Wagyu Beef Order Form

Wagyu Beef Order Form
Order Size
Look below at Beef Cuts Made Easy to choose which option for Cut and Warp:
Did you include the $100 deposit?
Are you interested in having your beef delivered to a drop off site in:

Cost and Ordering info.

To order: please fill out the information and send a deposit of $ 100.00 to secure your purchase.  When you press “submit” I will receive an email with your order.  Please make sure you get an email back from me within a couple of days acknowledging that I have received it

We sell the beef as a whole, ½ or ¼.  If you would like 1/8, we will match you up with someone else who also wants 1/8th.  By Law the smallest quantity we can sell is ¼ but there are no laws against sharing. 

Price per lb: $ 5.50 hanging weight

(The hanging weight is the carcass without the head, skin and innards) includes $200.00 slaughter fee.

Average size beef: from about 700 to 1000lb hanging weight. 

Approx. 65% of the hanging weight becomes meat in your freezer.  This reduction is due to fat and bone being cut away and the choice of cuts.

Information Table

Average carcass size  (Hanging Weight)  900 lb  450 lb  225 lb
You pay farmer  $4950  $2475  $1237.50
Cut and Wrap (Butcher Fee) $0.95 per pound hanging weight)  Approx $855  Approx $427.50  Approx $213.75
About 65% of the hanging weight becomes meat in your freezer  585lb  292lb  146lb
Approx. cost per pound of meat in your freezer.  $9.85  $9.85  $9.85

The Process

The animals are raised and slaughtered at the farm.  We make sure the slaughtering takes place in a quiet setting, with as little stress to the animals as possible.  The meat is then taken to a local butcher shop, where it tenderizes in a cooler for two weeks, and is then cut and wrapped according to the two options we have prepared for our customers.  See “Beef Cuts Made Easy”.  This makes sharing a ½ beef fairer because everyone gets some of all the cuts.  If you order a whole or a half you can choose to use our cutting options or have your own. 

Wagyu Cross

We keep a closed herd of cows.  This means we only do AI (artificial insemination).  This has helped us keep disease away for over 30 years.  We are also dairy farmers and have a small creamery, Flying Cow Creamery.  We have found that breeding our dairy animals to Wagyu bulls has brought us especially nice beef.  Our dairy cows are, Swedish Red, Guernsey, Jersey, and Normandy.  The Wagyu have a very nice and calm disposition.   They are a real pleasure to have around.  Their meat is supposed to have more marbling.  We have found that to be true and we have found it to be especially delicious. 

Customers that have opted for delivery:  It is very important your package is picked up promptly, as the frozen meat requires immediate attention.  We will send you the invoice, including the butcher fee, via email, and ask that you bring payment when you pick up your beef at the to-be-arranged drop-off site.  If you opt to pay using Venmo.  Please pay before you pick up the meat.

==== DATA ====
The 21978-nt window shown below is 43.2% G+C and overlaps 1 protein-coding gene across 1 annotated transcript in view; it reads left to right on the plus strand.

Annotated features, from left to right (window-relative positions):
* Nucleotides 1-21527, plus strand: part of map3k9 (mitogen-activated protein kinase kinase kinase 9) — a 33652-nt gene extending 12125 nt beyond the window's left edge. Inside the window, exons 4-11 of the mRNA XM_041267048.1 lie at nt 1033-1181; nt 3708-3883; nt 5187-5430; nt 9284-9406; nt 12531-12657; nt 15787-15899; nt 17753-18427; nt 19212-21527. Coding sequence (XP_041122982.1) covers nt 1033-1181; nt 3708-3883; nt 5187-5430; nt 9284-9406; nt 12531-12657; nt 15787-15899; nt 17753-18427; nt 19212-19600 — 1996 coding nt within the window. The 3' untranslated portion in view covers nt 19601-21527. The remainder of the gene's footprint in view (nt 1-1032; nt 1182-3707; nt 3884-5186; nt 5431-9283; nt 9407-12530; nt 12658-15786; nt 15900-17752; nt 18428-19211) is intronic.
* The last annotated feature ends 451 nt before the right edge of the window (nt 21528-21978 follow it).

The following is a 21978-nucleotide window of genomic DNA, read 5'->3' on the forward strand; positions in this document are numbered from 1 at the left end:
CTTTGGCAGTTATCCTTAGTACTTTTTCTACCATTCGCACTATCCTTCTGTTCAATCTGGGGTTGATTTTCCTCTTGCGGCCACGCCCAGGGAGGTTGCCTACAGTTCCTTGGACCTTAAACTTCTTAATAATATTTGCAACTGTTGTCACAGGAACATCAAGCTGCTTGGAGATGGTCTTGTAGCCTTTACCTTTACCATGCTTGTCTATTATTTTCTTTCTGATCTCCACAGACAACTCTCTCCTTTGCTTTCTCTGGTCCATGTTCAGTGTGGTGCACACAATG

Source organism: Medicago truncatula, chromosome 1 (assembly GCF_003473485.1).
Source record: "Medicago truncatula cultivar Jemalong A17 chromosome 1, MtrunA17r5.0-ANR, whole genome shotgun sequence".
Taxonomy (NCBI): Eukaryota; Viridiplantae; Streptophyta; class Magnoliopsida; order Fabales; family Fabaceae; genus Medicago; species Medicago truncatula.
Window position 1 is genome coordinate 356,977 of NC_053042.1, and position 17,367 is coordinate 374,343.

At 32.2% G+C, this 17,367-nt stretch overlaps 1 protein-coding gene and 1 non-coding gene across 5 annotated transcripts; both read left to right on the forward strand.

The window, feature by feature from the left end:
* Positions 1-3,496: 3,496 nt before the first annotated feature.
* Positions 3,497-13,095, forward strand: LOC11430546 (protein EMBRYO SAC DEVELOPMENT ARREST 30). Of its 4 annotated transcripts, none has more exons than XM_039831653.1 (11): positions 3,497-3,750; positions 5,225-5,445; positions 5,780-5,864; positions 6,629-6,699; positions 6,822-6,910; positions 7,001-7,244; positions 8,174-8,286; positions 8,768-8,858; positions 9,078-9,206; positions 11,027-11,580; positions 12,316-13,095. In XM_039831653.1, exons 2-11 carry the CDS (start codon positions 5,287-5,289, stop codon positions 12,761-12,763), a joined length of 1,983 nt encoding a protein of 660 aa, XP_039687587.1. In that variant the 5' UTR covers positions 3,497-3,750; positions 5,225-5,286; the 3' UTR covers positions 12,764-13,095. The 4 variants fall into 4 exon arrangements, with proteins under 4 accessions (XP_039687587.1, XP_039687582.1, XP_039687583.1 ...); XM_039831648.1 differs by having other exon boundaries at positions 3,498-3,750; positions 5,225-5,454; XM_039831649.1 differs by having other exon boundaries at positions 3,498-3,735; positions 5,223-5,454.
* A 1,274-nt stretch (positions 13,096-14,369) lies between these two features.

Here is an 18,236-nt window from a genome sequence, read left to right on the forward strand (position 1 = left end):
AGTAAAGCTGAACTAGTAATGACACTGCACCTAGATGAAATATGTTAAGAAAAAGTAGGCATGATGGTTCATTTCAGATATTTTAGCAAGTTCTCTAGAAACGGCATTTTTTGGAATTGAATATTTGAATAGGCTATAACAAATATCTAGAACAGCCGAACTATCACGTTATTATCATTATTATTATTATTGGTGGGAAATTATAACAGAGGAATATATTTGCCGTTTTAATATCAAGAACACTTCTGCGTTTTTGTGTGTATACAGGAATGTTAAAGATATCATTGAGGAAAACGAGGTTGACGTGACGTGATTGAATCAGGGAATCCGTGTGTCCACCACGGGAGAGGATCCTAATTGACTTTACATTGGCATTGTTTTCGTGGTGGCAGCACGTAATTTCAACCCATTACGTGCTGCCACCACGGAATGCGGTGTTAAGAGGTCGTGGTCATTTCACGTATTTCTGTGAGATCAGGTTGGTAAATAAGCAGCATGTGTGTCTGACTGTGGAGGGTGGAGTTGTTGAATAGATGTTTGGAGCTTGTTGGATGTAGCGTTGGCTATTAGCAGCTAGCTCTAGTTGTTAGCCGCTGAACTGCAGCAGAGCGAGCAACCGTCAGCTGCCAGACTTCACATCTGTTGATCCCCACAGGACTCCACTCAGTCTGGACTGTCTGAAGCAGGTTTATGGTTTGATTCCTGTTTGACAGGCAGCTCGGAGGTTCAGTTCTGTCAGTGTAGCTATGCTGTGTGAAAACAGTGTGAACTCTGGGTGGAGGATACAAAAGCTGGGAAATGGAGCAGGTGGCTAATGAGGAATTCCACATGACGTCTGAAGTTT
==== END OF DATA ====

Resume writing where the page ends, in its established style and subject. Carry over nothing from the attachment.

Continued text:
All other customers: When we know the hanging weight, we’ll send you an invoice via email.  You can pay using Venmo or send us a check in the mail.  You will pay the butcher for his services.  When your beef is ready, the butcher will call you.  You will pick your meat up at:

Salmon Creek Meats
139 Koons Road, Mossyrock,
Phone: 360-985-7822

Contact Information:

Email:  selma@bonedryridgefarm.com

Phone:  360 273 1045

If you are interested in seeing the farm, please call ahead.  The farm setting is lovely. Bring a picnic and make a day of it.  We would love to have you visit

Who we are

You can of course read more about us on the other web pages but here is the short version:

We are two small farms in beautiful Independence Valley, south of Olympia.  Since 2000, Selma runs both her Flying Cow Creamery and her farm, Bone Dry Ridge Farm where she raises Icelandic Sheep and Pigs.  Her husband Keith, a third-generation dairy farmer runs the Fagernes Farm/Dairy and raises the Wagyu beef cattle and the winter pigs we offer.  We believe animals should be raised humanely and with care.  This is not hard for us, since we find happy animals easy to care for.  We practice rotational grazing in summer.  Every few days the cows get moved to a new fresh pasture and also have access to plenty of shade.  In winter they spend their days in and around the barn.  They receive only their mother’s milk, grass and salt and mineral supplements.  We have experimented over the year of breeding Wagyu beef animals with using Wagyu, Normandy and Angus mama cows as well as breeding our dairy cows to Wagyu.  We have found there to be little difference in the meat.  Having good pastures and plenty to eat is a much bigger factor.